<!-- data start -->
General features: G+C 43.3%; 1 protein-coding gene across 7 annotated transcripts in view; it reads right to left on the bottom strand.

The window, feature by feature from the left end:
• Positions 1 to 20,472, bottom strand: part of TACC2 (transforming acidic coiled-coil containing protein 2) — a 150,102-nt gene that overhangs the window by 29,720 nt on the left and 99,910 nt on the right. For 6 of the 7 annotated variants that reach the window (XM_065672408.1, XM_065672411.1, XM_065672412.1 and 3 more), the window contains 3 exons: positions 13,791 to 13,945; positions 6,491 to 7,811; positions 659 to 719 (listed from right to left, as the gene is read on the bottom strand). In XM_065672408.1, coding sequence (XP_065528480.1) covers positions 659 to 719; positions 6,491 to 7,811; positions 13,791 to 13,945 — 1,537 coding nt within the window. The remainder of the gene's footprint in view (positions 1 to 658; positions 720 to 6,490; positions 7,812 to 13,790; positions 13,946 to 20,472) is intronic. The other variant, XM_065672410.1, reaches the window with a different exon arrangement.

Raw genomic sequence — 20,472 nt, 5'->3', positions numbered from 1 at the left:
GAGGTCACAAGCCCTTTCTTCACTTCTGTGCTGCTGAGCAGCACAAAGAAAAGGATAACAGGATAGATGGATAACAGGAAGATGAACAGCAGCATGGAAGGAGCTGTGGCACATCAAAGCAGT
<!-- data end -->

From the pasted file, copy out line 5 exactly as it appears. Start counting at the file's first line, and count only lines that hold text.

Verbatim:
GAGGTCACAAGCCCTTTCTTCACTTCTGTGCTGCTGAGCAGCACAAAGAAAAGGATAACAGGATAGATGGATAACAGGAAGATGAACAGCAGCATGGAAGGAGCTGTGGCACATCAAAGCAGT